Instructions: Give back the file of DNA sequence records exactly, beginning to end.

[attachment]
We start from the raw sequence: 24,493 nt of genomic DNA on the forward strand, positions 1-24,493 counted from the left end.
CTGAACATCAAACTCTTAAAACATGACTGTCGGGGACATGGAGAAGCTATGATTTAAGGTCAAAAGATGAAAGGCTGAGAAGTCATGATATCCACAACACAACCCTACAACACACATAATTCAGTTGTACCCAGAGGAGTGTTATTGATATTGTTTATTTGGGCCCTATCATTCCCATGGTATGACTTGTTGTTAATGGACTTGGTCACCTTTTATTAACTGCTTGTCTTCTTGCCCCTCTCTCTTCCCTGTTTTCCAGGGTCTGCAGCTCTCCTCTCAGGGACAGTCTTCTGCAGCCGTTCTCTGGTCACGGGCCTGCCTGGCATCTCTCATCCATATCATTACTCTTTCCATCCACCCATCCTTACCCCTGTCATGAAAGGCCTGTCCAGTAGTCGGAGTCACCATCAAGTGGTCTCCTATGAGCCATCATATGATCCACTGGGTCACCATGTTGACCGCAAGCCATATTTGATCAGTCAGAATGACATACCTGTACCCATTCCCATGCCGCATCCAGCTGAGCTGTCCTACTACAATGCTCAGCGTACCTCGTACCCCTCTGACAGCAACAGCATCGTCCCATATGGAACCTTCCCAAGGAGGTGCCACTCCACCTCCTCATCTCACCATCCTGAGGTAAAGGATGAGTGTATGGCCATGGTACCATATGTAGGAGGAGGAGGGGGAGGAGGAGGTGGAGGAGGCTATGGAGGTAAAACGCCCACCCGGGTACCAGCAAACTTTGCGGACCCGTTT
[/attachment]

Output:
We start from the raw sequence: 24,493 nt of genomic DNA on the forward strand, positions 1-24,493 counted from the left end.
CTGAACATCAAACTCTTAAAACATGACTGTCGGGGACATGGAGAAGCTATGATTTAAGGTCAAAAGATGAAAGGCTGAGAAGTCATGATATCCACAACACAACCCTACAACACACATAATTCAGTTGTACCCAGAGGAGTGTTATTGATATTGTTTATTTGGGCCCTATCATTCCCATGGTATGACTTGTTGTTAATGGACTTGGTCACCTTTTATTAACTGCTTGTCTTCTTGCCCCTCTCTCTTCCCTGTTTTCCAGGGTCTGCAGCTCTCCTCTCAGGGACAGTCTTCTGCAGCCGTTCTCTGGTCACGGGCCTGCCTGGCATCTCTCATCCATATCATTACTCTTTCCATCCACCCATCCTTACCCCTGTCATGAAAGGCCTGTCCAGTAGTCGGAGTCACCATCAAGTGGTCTCCTATGAGCCATCATATGATCCACTGGGTCACCATGTTGACCGCAAGCCATATTTGATCAGTCAGAATGACATACCTGTACCCATTCCCATGCCGCATCCAGCTGAGCTGTCCTACTACAATGCTCAGCGTACCTCGTACCCCTCTGACAGCAACAGCATCGTCCCATATGGAACCTTCCCAAGGAGGTGCCACTCCACCTCCTCATCTCACCATCCTGAGGTAAAGGATGAGTGTATGGCCATGGTACCATATGTAGGAGGAGGAGGGGGAGGAGGAGGTGGAGGAGGCTATGGAGGTAAAACGCCCACCCGGGTACCAGCAAACTTTGCGGACCCGTTT